VMware has also been doing its part to enhance its virtualization-related offerings. For instance, the vendor introduced new features in Tanzu Kubernetes Grid, including support for GPU workloads and lifecycle managed packages. In addition, customers can now use Kubernetes commands to provision VMs on hosts with vGPUs. Plus, VMware recently announced the technical preview of Project Capitola, a software-defined memory platform for aggregating different memory types, including dynamic RAM, persistent memory, non-volatile memory express and other future technologies.
VMware is also stretching into other directions. For example, organizations can opt for a VMware-operated hybrid cloud platform that's delivered as an on-premises service through AWS Outposts and implemented in combination with VMware Cloud on AWS. In addition, VMware has added new monitoring and capacity management capabilities that VMware Horizon customers can access through the new vRealize Cloud Universal add-on for Horizon.
Like other vendors, VMware also recognizes the growing trend toward edge computing. To this end, the vendor now offers VMware Edge, a portfolio of products for running, managing and securing edge-native apps across multiple clouds. Citrix has also developed an edge awareness, providing a unified stack of edge security features that protect internet access and provide deep network visibility, in addition to providing cloud-based network and security management through a single pane of glass.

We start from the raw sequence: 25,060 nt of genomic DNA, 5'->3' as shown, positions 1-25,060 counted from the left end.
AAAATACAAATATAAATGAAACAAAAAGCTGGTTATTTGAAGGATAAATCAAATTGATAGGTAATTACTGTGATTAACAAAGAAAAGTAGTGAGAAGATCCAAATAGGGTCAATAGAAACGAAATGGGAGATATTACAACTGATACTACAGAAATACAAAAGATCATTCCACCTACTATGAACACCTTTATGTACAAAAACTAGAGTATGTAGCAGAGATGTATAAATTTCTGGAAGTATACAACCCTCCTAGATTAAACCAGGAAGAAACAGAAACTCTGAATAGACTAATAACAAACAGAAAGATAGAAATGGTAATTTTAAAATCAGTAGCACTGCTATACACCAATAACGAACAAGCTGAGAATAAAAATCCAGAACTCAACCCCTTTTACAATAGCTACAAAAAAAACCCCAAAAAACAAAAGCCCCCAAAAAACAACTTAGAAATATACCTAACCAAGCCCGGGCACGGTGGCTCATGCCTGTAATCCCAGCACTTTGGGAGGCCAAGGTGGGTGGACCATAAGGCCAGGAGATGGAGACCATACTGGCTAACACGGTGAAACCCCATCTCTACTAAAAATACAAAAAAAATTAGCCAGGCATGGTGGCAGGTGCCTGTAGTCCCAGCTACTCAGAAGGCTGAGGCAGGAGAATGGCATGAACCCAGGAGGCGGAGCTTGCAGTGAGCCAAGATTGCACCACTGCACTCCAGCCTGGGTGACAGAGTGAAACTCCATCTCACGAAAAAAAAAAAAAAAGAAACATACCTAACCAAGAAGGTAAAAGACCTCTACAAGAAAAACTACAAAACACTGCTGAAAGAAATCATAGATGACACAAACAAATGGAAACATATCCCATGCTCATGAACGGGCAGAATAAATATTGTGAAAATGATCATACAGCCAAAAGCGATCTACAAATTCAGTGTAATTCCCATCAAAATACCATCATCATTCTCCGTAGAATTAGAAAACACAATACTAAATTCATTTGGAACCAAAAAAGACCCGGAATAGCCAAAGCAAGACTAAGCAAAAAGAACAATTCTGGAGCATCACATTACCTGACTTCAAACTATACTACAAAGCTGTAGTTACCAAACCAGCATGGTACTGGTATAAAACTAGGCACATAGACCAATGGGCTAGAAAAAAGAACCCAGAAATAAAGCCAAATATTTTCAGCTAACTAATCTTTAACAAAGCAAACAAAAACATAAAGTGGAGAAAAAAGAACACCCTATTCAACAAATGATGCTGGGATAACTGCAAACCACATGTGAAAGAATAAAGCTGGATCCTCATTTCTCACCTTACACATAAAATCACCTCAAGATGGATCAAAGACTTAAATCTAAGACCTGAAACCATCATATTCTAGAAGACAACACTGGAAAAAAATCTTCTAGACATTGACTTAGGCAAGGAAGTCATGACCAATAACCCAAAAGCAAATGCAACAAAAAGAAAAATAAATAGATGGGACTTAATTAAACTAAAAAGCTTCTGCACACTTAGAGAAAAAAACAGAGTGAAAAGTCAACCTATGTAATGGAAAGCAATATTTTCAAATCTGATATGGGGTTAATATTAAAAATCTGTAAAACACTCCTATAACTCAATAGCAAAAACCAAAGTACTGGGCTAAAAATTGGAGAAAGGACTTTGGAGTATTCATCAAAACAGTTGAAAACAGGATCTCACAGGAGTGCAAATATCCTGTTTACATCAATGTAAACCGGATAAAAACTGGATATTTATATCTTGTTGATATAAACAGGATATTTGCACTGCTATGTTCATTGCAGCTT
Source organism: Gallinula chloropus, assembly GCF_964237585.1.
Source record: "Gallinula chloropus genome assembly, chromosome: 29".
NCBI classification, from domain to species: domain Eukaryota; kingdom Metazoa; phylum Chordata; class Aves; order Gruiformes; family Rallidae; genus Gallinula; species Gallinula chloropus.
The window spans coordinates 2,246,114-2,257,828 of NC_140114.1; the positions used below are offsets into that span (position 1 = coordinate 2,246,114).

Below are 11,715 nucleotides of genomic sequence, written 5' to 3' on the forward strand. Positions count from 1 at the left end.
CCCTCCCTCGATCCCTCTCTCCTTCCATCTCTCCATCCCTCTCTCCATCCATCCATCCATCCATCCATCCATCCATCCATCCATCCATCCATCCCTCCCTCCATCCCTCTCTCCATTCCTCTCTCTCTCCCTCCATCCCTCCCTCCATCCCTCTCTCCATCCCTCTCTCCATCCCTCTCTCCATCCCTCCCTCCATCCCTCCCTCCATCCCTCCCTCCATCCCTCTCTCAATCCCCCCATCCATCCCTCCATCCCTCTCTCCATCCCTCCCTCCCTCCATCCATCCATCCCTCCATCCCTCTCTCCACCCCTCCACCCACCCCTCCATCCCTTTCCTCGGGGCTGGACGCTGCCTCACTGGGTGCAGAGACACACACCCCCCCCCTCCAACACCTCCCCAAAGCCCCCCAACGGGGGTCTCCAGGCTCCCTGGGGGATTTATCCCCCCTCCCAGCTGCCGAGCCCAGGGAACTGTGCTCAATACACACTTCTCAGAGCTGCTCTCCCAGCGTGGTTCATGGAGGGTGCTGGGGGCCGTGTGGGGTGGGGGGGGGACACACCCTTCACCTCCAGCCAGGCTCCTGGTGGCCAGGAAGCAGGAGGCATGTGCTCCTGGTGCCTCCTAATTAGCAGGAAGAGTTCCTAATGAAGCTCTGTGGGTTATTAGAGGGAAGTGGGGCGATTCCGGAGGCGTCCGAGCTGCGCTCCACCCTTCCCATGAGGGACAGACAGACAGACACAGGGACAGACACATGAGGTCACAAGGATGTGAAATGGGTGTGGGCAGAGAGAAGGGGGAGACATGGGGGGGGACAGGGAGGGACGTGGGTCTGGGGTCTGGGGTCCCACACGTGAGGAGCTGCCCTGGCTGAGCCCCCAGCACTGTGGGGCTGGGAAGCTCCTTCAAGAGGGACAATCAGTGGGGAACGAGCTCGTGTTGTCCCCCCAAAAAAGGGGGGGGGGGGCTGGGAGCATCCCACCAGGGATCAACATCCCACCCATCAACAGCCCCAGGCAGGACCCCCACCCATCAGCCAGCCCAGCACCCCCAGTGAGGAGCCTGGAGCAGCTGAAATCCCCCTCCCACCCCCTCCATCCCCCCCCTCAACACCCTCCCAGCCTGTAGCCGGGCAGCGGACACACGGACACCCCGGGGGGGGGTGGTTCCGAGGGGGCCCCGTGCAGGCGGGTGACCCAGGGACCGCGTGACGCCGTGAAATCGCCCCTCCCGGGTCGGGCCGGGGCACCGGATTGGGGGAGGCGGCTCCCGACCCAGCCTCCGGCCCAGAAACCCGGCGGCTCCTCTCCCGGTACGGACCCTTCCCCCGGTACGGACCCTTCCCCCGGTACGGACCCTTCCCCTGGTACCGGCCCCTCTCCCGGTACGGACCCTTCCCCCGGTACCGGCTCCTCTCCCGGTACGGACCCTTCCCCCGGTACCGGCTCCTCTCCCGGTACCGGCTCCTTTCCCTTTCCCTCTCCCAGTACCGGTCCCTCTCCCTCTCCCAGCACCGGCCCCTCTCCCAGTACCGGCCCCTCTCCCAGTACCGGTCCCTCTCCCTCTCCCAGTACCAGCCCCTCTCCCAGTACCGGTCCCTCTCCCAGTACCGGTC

The future of virtualization
Clearly, virtualization vendors aren't standing still, despite the proliferation of containerization and the premature assertions about the demise of the VM. All evidence suggests that virtualization vendors will continue to enhance their software products throughout 2022 and beyond, adding features, improving existing ones and boosting security. At the same time, they'll continue to embrace the cloud in multiple ways, offering platforms that support hybrid and multi-cloud scenarios and provide cloud-based services. At the same time, they'll keep pushing out to the edge, an ongoing effort that will fit neatly with their various cloud strategies.
The fundamentals of server virtualization will likely continue in their current form for some time to come, but the world around virtualization will keep changing, especially as it relates to application delivery. Virtualization vendors must take whatever steps necessary to stay ahead of the game. Given how the application industry is changing, vendors have little other choice.